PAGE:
Jay Leno hosts Peter Brock and a Buick-swapped ’71 VW Transporter

A white van with painted-over windows carries a certain connotation… generally, you don’t want one of these pulling up to your house at 2 a.m. Most windowless white vans weren’t modified by Peter Brock, though. Though most associate Brock’s name with the Corvette C2 Sting Ray, Carroll Shelby’s Cobra, or even the 240Z, a new episode of Jay Leno’s Garage gives us a peek inside one of Peter Brock’s lesser-known projects.

There are a few immediate hints that this 1971 Volkswagen Transporter is more than meets the eye. The blacked-out front, twin roof bars, and flared engine access door all suggest this bus has gone under the knife. The modified van was, in fact, built decades ago to run support for Brock’s hang glider team; unsurprisingly, the horizontally-opposed four-cylinder wasn’t quite enough to get the team of four pilots and hang gliders up to 7000 feet.

Brock doubled the cylinder count by adapting a Buick 215-cubic-inch V-8 to the VW four-speed transmission. Brock tells Leno that the increase in displacement likely cost only 125 pounds or so of additional weight; in exchange for that weight, though, the van has stronger output that’s delivered more smoothly, totaling at least 150 hp.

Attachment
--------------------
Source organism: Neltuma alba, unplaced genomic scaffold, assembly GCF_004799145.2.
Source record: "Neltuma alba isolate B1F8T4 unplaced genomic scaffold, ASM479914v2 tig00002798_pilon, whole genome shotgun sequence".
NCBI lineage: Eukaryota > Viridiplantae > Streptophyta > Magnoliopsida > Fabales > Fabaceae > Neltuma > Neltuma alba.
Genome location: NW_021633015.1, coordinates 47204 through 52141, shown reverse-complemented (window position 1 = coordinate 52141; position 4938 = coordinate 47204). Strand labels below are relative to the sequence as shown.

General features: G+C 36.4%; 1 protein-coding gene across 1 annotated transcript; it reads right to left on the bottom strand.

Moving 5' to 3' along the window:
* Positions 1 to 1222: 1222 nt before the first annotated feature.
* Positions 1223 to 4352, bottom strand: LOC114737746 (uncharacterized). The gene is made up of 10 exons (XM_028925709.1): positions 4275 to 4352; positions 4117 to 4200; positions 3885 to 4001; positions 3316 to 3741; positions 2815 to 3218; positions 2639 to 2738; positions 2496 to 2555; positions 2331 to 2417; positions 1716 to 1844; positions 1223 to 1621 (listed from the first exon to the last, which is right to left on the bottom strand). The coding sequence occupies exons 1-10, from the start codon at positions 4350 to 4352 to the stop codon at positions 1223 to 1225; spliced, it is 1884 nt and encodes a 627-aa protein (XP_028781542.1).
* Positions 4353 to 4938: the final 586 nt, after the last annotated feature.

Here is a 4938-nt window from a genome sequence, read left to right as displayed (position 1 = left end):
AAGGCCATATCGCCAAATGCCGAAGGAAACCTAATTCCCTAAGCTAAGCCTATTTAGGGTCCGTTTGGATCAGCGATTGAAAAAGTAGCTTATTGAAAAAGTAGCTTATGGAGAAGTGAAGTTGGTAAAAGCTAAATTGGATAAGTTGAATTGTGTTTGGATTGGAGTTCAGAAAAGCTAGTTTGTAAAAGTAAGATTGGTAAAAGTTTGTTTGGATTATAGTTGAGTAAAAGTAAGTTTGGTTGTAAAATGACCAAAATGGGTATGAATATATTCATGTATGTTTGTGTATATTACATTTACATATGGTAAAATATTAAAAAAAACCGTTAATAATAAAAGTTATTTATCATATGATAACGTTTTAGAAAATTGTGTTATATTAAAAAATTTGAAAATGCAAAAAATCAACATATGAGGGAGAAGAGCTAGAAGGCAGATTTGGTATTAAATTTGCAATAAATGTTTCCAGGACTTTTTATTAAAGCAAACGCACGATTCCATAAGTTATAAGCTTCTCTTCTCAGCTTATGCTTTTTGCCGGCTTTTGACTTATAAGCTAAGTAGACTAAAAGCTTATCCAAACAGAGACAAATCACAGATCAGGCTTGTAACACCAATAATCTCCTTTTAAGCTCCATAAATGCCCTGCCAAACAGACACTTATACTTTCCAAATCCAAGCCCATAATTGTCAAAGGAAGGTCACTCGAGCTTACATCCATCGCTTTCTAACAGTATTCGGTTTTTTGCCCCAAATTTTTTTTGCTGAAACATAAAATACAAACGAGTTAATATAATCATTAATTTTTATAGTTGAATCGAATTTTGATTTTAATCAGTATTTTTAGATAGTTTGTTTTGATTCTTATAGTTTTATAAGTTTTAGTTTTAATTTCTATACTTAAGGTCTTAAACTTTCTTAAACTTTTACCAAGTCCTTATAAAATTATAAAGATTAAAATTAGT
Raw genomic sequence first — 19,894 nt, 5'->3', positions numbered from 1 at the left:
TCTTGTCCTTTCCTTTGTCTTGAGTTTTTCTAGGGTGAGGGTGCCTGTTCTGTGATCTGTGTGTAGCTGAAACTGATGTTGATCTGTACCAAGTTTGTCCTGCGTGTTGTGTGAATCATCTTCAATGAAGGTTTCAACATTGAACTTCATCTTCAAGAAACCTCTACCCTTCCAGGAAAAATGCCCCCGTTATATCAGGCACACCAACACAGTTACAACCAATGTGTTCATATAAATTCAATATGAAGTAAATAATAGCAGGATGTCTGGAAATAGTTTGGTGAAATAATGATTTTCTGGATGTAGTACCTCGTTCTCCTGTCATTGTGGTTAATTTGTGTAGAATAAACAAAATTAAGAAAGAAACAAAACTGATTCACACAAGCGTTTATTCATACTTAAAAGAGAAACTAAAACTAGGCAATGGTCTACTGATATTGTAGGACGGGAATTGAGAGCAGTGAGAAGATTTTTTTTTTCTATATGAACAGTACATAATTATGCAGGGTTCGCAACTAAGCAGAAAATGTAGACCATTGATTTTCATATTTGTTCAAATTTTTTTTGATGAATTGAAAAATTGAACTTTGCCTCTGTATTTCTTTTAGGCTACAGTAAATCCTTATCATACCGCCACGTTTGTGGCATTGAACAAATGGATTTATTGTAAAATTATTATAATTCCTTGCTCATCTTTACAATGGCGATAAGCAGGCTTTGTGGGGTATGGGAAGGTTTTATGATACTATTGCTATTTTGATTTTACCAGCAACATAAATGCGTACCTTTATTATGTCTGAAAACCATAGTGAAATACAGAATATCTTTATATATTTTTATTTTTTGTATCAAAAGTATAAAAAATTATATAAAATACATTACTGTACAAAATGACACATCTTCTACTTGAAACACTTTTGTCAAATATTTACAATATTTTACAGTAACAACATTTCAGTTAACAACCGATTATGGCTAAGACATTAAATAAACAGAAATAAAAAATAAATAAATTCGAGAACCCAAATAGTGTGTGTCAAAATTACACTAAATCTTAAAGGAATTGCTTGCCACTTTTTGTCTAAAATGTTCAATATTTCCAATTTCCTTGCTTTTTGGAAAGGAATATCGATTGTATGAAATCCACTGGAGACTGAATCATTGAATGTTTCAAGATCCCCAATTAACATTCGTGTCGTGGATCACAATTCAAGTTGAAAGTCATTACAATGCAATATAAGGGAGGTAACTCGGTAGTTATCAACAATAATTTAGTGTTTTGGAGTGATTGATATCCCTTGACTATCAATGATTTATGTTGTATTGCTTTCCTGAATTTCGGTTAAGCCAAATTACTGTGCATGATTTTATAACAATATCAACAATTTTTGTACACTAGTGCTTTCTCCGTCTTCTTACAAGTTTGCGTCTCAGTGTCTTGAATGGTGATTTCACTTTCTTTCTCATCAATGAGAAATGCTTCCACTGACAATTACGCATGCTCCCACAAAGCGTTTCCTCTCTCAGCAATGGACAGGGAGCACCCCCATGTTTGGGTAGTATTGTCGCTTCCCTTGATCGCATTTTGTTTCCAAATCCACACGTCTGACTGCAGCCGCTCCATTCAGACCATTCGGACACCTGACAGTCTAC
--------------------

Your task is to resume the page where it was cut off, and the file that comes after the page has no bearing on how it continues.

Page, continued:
Two gaping cutouts in the nose of the VW direct air over a massive radiator. Brock points out that even though the water pump now pushes water from one end of the van to the other, an upgrade from the standard mechanical pump wasn’t even required.

On the road, both Brock and Jay admire how the van drives just like a classic VW… but with more oomph. We dig the healthy bump in power paired with only subtle changes to the classic profile. The Buick-swapped vee-dub looks like the perfect van for both exploring and cruising around downtown.

Are you a VW bus owner? Do you approve of this hot-rodding job? Let us know below.

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    I would love to get in connection with Mr. Brock. I have a 71 Bus and a Chevy 305. I’m waiting on the adaptor to be made.

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